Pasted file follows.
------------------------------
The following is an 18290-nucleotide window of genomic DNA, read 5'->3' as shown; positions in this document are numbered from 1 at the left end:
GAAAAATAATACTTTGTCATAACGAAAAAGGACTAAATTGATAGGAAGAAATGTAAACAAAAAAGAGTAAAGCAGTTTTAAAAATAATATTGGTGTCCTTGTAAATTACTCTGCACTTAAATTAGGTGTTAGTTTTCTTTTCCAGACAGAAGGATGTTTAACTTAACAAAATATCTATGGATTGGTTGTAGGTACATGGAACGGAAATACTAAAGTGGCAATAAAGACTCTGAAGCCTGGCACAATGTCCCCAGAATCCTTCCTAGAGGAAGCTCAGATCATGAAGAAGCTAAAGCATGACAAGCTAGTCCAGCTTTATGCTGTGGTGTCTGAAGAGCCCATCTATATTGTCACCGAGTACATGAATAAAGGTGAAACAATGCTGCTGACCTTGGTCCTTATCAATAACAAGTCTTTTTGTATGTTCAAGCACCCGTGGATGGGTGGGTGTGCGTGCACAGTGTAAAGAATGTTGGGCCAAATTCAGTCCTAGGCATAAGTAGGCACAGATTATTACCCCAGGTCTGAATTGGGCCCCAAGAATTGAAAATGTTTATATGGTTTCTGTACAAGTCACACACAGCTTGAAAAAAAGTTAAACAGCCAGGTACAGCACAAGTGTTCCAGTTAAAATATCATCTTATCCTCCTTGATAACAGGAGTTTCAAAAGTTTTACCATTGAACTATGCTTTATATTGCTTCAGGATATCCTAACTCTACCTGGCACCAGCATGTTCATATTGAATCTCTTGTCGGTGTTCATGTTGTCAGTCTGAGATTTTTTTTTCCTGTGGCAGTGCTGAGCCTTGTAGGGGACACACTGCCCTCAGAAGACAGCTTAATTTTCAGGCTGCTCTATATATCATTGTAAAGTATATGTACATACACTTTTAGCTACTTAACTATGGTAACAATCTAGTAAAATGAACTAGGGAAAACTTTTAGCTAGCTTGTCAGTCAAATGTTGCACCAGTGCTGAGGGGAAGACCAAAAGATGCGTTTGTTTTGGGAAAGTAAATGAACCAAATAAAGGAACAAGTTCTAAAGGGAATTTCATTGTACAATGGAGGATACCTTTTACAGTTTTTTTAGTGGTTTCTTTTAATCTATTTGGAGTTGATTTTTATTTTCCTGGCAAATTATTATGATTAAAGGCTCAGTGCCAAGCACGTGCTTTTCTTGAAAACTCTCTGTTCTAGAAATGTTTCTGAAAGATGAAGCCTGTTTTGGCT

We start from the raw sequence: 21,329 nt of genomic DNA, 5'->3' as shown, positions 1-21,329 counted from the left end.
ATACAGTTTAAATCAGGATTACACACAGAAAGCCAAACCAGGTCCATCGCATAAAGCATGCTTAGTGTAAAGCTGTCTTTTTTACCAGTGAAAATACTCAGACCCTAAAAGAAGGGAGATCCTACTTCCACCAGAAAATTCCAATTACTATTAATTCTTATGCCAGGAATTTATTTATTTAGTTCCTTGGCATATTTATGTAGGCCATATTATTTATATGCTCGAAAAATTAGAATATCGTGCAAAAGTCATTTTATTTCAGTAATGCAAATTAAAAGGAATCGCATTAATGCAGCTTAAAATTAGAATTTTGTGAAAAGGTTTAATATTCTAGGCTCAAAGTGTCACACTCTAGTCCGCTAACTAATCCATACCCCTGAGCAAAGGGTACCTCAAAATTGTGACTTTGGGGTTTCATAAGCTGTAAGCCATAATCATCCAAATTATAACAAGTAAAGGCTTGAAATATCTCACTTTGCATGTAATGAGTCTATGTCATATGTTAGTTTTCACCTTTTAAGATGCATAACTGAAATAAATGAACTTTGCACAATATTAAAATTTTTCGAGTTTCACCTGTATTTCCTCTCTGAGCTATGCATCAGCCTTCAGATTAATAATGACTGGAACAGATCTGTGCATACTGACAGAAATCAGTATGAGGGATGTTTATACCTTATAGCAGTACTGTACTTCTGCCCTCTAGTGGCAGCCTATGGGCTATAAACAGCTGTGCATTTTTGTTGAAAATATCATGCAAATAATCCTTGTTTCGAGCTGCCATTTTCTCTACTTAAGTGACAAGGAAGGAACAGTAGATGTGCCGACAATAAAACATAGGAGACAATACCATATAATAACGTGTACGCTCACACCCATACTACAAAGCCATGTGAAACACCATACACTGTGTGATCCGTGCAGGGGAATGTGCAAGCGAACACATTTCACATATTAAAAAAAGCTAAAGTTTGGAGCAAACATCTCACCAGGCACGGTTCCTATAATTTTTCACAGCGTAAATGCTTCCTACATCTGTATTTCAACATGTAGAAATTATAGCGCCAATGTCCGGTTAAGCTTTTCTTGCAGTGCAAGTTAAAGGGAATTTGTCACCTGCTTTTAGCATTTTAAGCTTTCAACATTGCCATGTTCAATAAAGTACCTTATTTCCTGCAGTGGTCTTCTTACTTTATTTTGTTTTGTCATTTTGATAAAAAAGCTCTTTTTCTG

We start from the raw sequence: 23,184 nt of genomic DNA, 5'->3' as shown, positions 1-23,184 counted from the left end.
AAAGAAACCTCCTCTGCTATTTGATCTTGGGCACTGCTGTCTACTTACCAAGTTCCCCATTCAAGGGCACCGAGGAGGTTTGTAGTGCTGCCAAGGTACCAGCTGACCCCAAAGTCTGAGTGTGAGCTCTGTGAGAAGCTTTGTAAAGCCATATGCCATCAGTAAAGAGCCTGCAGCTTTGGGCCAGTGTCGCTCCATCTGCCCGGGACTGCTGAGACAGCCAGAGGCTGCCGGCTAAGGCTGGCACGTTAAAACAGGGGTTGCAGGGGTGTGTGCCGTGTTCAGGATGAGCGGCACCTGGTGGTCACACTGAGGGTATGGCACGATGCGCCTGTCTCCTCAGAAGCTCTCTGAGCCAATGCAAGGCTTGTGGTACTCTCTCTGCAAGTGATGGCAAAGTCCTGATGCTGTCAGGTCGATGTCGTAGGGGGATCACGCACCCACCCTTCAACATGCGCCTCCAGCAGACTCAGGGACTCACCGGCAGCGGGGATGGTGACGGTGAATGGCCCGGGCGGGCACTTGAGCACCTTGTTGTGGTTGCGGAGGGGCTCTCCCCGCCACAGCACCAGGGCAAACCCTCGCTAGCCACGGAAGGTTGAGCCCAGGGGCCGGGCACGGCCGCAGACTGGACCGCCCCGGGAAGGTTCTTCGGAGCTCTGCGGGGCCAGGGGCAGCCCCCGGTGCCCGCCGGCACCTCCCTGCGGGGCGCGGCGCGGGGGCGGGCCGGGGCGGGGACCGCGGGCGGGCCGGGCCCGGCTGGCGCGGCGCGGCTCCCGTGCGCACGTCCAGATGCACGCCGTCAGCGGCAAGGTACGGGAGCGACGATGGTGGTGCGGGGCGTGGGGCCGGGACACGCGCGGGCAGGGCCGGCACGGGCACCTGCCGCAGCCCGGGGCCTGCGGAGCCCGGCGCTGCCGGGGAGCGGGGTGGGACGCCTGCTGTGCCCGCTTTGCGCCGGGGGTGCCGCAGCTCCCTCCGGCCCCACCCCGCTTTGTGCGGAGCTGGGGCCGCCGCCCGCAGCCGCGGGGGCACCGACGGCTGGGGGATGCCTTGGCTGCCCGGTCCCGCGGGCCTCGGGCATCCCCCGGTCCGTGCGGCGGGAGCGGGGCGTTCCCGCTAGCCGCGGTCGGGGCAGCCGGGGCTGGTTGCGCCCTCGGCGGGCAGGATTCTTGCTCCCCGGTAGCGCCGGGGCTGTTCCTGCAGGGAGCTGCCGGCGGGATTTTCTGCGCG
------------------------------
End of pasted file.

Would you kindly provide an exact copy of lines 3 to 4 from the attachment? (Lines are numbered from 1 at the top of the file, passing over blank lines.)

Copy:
We start from the raw sequence: 21,329 nt of genomic DNA, 5'->3' as shown, positions 1-21,329 counted from the left end.
ATACAGTTTAAATCAGGATTACACACAGAAAGCCAAACCAGGTCCATCGCATAAAGCATGCTTAGTGTAAAGCTGTCTTTTTTACCAGTGAAAATACTCAGACCCTAAAAGAAGGGAGATCCTACTTCCACCAGAAAATTCCAATTACTATTAATTCTTATGCCAGGAATTTATTTATTTAGTTCCTTGGCATATTTATGTAGGCCATATTATTTATATGCTCGAAAAATTAGAATATCGTGCAAAAGTCATTTTATTTCAGTAATGCAAATTAAAAGGAATCGCATTAATGCAGCTTAAAATTAGAATTTTGTGAAAAGGTTTAATATTCTAGGCTCAAAGTGTCACACTCTAGTCCGCTAACTAATCCATACCCCTGAGCAAAGGGTACCTCAAAATTGTGACTTTGGGGTTTCATAAGCTGTAAGCCATAATCATCCAAATTATAACAAGTAAAGGCTTGAAATATCTCACTTTGCATGTAATGAGTCTATGTCATATGTTAGTTTTCACCTTTTAAGATGCATAACTGAAATAAATGAACTTTGCACAATATTAAAATTTTTCGAGTTTCACCTGTATTTCCTCTCTGAGCTATGCATCAGCCTTCAGATTAATAATGACTGGAACAGATCTGTGCATACTGACAGAAATCAGTATGAGGGATGTTTATACCTTATAGCAGTACTGTACTTCTGCCCTCTAGTGGCAGCCTATGGGCTATAAACAGCTGTGCATTTTTGTTGAAAATATCATGCAAATAATCCTTGTTTCGAGCTGCCATTTTCTCTACTTAAGTGACAAGGAAGGAACAGTAGATGTGCCGACAATAAAACATAGGAGACAATACCATATAATAACGTGTACGCTCACACCCATACTACAAAGCCATGTGAAACACCATACACTGTGTGATCCGTGCAGGGGAATGTGCAAGCGAACACATTTCACATATTAAAAAAAGCTAAAGTTTGGAGCAAACATCTCACCAGGCACGGTTCCTATAATTTTTCACAGCGTAAATGCTTCCTACATCTGTATTTCAACATGTAGAAATTATAGCGCCAATGTCCGGTTAAGCTTTTCTTGCAGTGCAAGTTAAAGGGAATTTGTCACCTGCTTTTAGCATTTTAAGCTTTCAACATTGCCATGTTCAATAAAGTACCTTATTTCCTGCAGTGGTCTTCTTACTTTATTTTGTTTTGTCATTTTGATAAAAAAGCTCTTTTTCTG